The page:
RheTech Inc. is looking to shake up its old image as an old-school compounder.
The company is offering new specialized, natural-fiber blends that it hopes will tap into an increased interest in environmentally friendly resins in the auto, consumer and construction industries.
To help jump-start its RheVision line, the Whitmore Lake, Mich.-based company has put its natural-fiber composites into bird feeders being sold at national retail stores, rather than wait for placement on a car two or three years from now.
I hate launching a product and not being able to make it commercial quickly, said Andy Hopkins, executive vice president for RheTech. Hopkins spoke in an Aug. 3 interview at the Center for Automotive Research's Management Briefing Seminars, held in Traverse City.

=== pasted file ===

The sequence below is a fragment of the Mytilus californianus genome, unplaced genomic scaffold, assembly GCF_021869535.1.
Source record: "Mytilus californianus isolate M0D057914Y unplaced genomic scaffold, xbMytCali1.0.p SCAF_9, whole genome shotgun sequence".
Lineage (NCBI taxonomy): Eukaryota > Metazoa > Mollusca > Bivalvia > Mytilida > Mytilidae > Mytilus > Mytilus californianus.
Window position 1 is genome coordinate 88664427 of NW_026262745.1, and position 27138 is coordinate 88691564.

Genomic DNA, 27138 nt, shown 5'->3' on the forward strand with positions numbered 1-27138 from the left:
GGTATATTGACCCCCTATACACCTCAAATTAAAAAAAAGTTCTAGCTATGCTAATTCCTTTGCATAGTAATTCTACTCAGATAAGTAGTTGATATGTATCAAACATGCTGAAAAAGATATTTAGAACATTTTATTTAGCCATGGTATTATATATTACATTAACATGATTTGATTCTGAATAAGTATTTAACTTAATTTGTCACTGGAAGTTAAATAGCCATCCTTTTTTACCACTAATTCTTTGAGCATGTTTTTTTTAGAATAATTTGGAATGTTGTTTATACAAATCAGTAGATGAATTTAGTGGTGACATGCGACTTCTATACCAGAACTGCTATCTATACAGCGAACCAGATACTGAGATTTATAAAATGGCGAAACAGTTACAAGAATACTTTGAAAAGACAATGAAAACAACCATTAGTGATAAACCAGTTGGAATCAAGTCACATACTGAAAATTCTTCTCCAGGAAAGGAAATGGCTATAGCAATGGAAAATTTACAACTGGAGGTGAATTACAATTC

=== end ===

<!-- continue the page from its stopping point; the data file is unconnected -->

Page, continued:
RheTech and Hopkins have been busy introducing the firm's blends to an auto industry that has been using natural fiber in door panels, trunk structures and storage bins. RheVision uses fibers from waste materials such as wood fiber, rice hulls and flax and combines them with polypropylene in blends that boast lighter weight and a reduced carbon footprint for individual parts.
The consumer can understand this, Hopkins said.
The company is offering RheVision with natural content ranging from 10-60 percent, building on the company's history of providing custom materials its buyers need.
Consumer products like bird feeders will also continue to expose buyers to the look of natural-fiber thermoplastic, which could spur their interest in other products made from the material, which in turn will help automakers feel more comfortable with using it in more and more parts, he said.
They more they see them, the more they use them, Hopkins said.